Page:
Reprinted with permission from AlterNet.
Ready or not, Americans will soon be subjected to a giant civics lesson and legal seminar courtesy of the least civics-minded president in modern times.
The slow but steady developments in Robert Mueller’s investigation of the Trump campaign’s collusion with Russia—including possibly exposing his business deals with Russian oligarchs that skirt the law—will provide one nationwide lesson in civics. The cascading momentum of newly filed lawsuits surrounding Trump’s past payoffs to women to hide adulterous behavior will drive coverage of another legal sphere: the silencing of women via what may be judged unenforceable contracts.
Whether purported electoral treason or personal treacheries, Americans are about to get a legal education thanks to Trump’s catalog of public and private excesses. Notably, the private side of this seamy ledger has been gaining new momentum in recent weeks as Trump’s lawyers and the women he may have consorted with—assisted by their lawyers—have sparred in an increasingly outlandish spiral of legal attacks and counterattacks.
This to-and-fro, exemplified by a New York State judge ruling Tuesday that an “Apprentice” TV show contestant can sue Trump for defamation, is prying open courthouse doors in a manner saner adults would seek to avoid. In that defamation case, there’s likely to be a string of affidavits submitted from women who will, under oath, attest to Trump’s reputation-damaging remarks, unwanted touching and sexual assault.
But defamation cases are not the only legal line of attack women are pursuing against the philander-in-chief. Trump’s attorney sought to move his countersuit against Stormy Daniels (his attorney paid her $130,000, and she signed a contract to keep the affair quiet) to federal court, saying the sums involved and the interstate nature of those involved meet the standard for federal review.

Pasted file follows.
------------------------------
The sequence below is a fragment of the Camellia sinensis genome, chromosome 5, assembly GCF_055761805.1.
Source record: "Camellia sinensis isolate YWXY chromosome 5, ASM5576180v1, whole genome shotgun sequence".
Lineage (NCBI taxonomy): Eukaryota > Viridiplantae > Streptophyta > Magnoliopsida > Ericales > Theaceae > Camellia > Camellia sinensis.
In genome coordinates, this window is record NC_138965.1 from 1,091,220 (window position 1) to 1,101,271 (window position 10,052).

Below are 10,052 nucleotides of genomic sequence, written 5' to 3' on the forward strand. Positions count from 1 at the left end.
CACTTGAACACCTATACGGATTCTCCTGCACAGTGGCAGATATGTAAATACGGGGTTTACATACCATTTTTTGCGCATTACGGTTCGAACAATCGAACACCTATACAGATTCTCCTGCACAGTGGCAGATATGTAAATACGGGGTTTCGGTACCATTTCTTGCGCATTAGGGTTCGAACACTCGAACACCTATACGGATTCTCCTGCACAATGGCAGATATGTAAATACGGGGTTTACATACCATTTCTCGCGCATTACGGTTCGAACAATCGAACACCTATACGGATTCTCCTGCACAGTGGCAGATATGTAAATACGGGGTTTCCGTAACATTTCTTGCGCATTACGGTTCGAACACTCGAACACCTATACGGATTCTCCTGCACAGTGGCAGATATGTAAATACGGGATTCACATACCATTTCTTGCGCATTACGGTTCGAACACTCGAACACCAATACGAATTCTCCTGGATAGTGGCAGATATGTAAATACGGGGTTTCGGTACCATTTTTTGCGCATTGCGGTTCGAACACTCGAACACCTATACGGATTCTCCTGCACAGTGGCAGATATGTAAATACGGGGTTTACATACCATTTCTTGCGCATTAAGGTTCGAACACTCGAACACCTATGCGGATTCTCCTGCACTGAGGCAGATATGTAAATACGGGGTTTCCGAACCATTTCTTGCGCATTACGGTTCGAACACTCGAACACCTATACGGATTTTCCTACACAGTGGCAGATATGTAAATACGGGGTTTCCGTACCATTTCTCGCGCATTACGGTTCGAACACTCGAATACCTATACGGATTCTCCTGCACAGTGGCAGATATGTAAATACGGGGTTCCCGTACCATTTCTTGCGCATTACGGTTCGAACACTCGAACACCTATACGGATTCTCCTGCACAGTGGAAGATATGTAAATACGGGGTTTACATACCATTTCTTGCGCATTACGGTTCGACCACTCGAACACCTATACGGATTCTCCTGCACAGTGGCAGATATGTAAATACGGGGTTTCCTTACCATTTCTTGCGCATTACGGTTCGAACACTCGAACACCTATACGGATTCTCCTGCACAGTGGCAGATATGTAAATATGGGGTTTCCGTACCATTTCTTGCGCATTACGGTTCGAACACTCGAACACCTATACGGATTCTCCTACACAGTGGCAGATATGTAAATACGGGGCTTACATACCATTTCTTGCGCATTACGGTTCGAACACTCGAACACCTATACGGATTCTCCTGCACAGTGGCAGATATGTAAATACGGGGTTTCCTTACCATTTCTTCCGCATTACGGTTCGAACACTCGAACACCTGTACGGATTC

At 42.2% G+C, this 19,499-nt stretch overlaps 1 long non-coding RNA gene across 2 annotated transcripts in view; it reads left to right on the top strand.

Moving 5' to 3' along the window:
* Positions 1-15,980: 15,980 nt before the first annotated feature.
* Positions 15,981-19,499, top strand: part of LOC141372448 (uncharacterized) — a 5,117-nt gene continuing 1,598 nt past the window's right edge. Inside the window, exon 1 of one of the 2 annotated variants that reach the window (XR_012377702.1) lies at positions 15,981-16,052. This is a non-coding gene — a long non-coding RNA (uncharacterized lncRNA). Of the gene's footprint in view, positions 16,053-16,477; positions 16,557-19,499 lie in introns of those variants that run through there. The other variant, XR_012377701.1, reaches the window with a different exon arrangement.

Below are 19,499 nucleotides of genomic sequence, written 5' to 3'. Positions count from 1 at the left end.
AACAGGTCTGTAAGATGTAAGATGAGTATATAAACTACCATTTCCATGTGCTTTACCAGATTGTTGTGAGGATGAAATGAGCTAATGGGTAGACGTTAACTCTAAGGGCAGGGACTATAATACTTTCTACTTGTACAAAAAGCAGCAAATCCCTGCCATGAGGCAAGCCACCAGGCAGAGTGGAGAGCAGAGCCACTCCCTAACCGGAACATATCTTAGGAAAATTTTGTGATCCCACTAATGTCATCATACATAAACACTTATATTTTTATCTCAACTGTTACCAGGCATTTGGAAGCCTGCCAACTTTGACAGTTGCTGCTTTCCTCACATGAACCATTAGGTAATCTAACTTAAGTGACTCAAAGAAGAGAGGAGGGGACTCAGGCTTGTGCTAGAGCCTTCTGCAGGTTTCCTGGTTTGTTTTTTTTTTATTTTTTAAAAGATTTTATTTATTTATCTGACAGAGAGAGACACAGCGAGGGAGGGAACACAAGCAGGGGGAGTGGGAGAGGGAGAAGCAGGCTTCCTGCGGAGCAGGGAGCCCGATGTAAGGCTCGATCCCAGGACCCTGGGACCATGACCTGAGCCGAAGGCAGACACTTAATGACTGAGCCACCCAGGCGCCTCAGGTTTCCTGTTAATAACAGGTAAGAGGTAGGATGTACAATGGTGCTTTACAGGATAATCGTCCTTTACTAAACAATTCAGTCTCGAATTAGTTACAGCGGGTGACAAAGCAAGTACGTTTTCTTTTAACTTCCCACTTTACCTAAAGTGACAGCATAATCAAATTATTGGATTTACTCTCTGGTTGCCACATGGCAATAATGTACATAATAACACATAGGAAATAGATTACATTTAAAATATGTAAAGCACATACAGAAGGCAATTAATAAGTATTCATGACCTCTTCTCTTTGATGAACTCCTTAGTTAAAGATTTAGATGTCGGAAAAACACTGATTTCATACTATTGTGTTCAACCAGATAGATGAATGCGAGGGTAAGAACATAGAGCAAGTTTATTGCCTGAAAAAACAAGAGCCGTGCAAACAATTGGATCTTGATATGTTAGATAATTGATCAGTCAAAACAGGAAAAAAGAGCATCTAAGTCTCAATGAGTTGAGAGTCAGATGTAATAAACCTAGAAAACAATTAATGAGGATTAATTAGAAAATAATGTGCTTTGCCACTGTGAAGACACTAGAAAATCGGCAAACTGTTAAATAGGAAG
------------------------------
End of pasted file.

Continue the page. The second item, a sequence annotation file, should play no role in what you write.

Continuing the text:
That kind of posturing is what lawyers do. They make all kinds of arguments based on stitching together threads in the law books or invoking precedents set by judges in past rulings. Whether or not any court takes the case—and there are all kinds of standards, starting with is it the proper venue to whether there are real issues in play—is another matter. While the defamation litigation might end up with “he said, she said” fodder on the front pages of supermarket tabloids and too many cable news shows, one key element in the Daniels litigation (and other suits) could blow up in unexpected ways.
“The issue I raise is whether a nondisclosure agreement entered into after an adulterous affair to conceal it is a contract the courts would deign to enforce?” wrote Miles Gerety, a Connecticut-based veteran public defender, in an email to AlterNet. “I intentionally use the word adulterous… Courts have long refused to enforce contracts, no matter how perfectly drafted, where the purpose of the contract is socially harmful.”
Gerety is pointing to an area of law where the courts may take Trump’s case and rule in an unexpected way—basically throwing out his muzzle for a variety of reasons. It may be that judges won’t think their courtrooms should spend any time on his claims, or it could include rejecting the legality of contracts that keep adulterers’ secrets—especially if the silencing agreement covers up a sexual assault, as opposed to a consensual affair.
“Most nondisclosure agreements have some sort of social benefit such as protecting a private company’s proprietary research or customer list,” Gerety said. “It’s one thing to enter into a nondisclosure agreement before beginning a contractual relationship such as employment, partnership, or merger negotiations. It’s another to enter into an agreement to keep a past indiscretion secret. In fact, had Stormy Daniels approached Trump with a demand of money for silence, we’d call it extortion.”